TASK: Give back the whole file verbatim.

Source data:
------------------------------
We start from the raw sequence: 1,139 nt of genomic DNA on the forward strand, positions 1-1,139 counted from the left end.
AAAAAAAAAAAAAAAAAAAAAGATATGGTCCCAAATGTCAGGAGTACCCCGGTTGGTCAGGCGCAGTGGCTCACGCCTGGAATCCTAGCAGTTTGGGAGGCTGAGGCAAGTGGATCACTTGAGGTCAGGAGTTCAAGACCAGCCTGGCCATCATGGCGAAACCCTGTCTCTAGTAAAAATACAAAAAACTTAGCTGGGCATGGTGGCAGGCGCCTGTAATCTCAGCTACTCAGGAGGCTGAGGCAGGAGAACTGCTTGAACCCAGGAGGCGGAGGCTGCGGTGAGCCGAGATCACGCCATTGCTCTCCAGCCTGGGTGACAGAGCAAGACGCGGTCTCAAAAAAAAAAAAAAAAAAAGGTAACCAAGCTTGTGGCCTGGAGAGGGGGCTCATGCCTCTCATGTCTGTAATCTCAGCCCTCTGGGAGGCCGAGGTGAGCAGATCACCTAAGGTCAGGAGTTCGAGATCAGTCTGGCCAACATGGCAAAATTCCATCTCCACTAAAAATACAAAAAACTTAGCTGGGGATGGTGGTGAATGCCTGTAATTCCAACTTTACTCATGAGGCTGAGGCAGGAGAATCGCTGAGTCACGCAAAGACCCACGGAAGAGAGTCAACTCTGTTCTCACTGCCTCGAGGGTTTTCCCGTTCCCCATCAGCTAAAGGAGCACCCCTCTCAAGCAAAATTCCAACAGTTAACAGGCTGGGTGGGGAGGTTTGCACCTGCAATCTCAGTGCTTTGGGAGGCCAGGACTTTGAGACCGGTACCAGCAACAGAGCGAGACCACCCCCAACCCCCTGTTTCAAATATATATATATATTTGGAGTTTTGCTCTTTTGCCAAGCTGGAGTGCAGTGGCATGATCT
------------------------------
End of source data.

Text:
We start from the raw sequence: 1,139 nt of genomic DNA on the forward strand, positions 1-1,139 counted from the left end.
AAAAAAAAAAAAAAAAAAAAAGATATGGTCCCAAATGTCAGGAGTACCCCGGTTGGTCAGGCGCAGTGGCTCACGCCTGGAATCCTAGCAGTTTGGGAGGCTGAGGCAAGTGGATCACTTGAGGTCAGGAGTTCAAGACCAGCCTGGCCATCATGGCGAAACCCTGTCTCTAGTAAAAATACAAAAAACTTAGCTGGGCATGGTGGCAGGCGCCTGTAATCTCAGCTACTCAGGAGGCTGAGGCAGGAGAACTGCTTGAACCCAGGAGGCGGAGGCTGCGGTGAGCCGAGATCACGCCATTGCTCTCCAGCCTGGGTGACAGAGCAAGACGCGGTCTCAAAAAAAAAAAAAAAAAAAGGTAACCAAGCTTGTGGCCTGGAGAGGGGGCTCATGCCTCTCATGTCTGTAATCTCAGCCCTCTGGGAGGCCGAGGTGAGCAGATCACCTAAGGTCAGGAGTTCGAGATCAGTCTGGCCAACATGGCAAAATTCCATCTCCACTAAAAATACAAAAAACTTAGCTGGGGATGGTGGTGAATGCCTGTAATTCCAACTTTACTCATGAGGCTGAGGCAGGAGAATCGCTGAGTCACGCAAAGACCCACGGAAGAGAGTCAACTCTGTTCTCACTGCCTCGAGGGTTTTCCCGTTCCCCATCAGCTAAAGGAGCACCCCTCTCAAGCAAAATTCCAACAGTTAACAGGCTGGGTGGGGAGGTTTGCACCTGCAATCTCAGTGCTTTGGGAGGCCAGGACTTTGAGACCGGTACCAGCAACAGAGCGAGACCACCCCCAACCCCCTGTTTCAAATATATATATATATTTGGAGTTTTGCTCTTTTGCCAAGCTGGAGTGCAGTGGCATGATCT